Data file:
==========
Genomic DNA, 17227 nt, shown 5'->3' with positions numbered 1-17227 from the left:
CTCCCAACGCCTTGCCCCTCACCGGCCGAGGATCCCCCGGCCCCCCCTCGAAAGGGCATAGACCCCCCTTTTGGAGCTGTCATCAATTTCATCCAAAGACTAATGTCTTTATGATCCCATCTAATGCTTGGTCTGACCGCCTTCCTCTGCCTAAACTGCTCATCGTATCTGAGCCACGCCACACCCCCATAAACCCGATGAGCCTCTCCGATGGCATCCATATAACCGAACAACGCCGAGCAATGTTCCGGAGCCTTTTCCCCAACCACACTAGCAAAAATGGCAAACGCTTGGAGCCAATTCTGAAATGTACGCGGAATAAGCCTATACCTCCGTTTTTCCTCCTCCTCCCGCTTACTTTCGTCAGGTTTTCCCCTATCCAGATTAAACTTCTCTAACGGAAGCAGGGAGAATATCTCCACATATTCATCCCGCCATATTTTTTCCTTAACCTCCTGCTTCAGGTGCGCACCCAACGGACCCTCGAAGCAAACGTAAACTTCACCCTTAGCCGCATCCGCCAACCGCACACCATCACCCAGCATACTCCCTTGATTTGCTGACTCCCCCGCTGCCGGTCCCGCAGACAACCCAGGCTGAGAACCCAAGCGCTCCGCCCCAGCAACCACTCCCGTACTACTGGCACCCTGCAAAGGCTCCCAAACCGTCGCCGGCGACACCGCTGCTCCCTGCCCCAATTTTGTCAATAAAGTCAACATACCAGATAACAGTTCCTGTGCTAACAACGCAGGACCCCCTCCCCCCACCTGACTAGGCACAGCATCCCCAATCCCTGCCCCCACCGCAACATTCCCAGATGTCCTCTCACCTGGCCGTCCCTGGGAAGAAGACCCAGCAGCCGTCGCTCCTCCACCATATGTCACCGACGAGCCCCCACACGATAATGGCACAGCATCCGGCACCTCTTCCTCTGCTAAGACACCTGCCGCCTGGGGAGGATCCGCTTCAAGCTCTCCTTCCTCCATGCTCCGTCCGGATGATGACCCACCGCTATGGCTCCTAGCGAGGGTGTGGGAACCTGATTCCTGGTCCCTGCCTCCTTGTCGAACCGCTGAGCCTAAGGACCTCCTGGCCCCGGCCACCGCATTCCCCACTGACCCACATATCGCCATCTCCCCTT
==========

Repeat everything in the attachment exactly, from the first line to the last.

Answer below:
Genomic DNA, 17227 nt, shown 5'->3' with positions numbered 1-17227 from the left:
CTCCCAACGCCTTGCCCCTCACCGGCCGAGGATCCCCCGGCCCCCCCTCGAAAGGGCATAGACCCCCCTTTTGGAGCTGTCATCAATTTCATCCAAAGACTAATGTCTTTATGATCCCATCTAATGCTTGGTCTGACCGCCTTCCTCTGCCTAAACTGCTCATCGTATCTGAGCCACGCCACACCCCCATAAACCCGATGAGCCTCTCCGATGGCATCCATATAACCGAACAACGCCGAGCAATGTTCCGGAGCCTTTTCCCCAACCACACTAGCAAAAATGGCAAACGCTTGGAGCCAATTCTGAAATGTACGCGGAATAAGCCTATACCTCCGTTTTTCCTCCTCCTCCCGCTTACTTTCGTCAGGTTTTCCCCTATCCAGATTAAACTTCTCTAACGGAAGCAGGGAGAATATCTCCACATATTCATCCCGCCATATTTTTTCCTTAACCTCCTGCTTCAGGTGCGCACCCAACGGACCCTCGAAGCAAACGTAAACTTCACCCTTAGCCGCATCCGCCAACCGCACACCATCACCCAGCATACTCCCTTGATTTGCTGACTCCCCCGCTGCCGGTCCCGCAGACAACCCAGGCTGAGAACCCAAGCGCTCCGCCCCAGCAACCACTCCCGTACTACTGGCACCCTGCAAAGGCTCCCAAACCGTCGCCGGCGACACCGCTGCTCCCTGCCCCAATTTTGTCAATAAAGTCAACATACCAGATAACAGTTCCTGTGCTAACAACGCAGGACCCCCTCCCCCCACCTGACTAGGCACAGCATCCCCAATCCCTGCCCCCACCGCAACATTCCCAGATGTCCTCTCACCTGGCCGTCCCTGGGAAGAAGACCCAGCAGCCGTCGCTCCTCCACCATATGTCACCGACGAGCCCCCACACGATAATGGCACAGCATCCGGCACCTCTTCCTCTGCTAAGACACCTGCCGCCTGGGGAGGATCCGCTTCAAGCTCTCCTTCCTCCATGCTCCGTCCGGATGATGACCCACCGCTATGGCTCCTAGCGAGGGTGTGGGAACCTGATTCCTGGTCCCTGCCTCCTTGTCGAACCGCTGAGCCTAAGGACCTCCTGGCCCCGGCCACCGCATTCCCCACTGACCCACATATCGCCATCTCCCCTT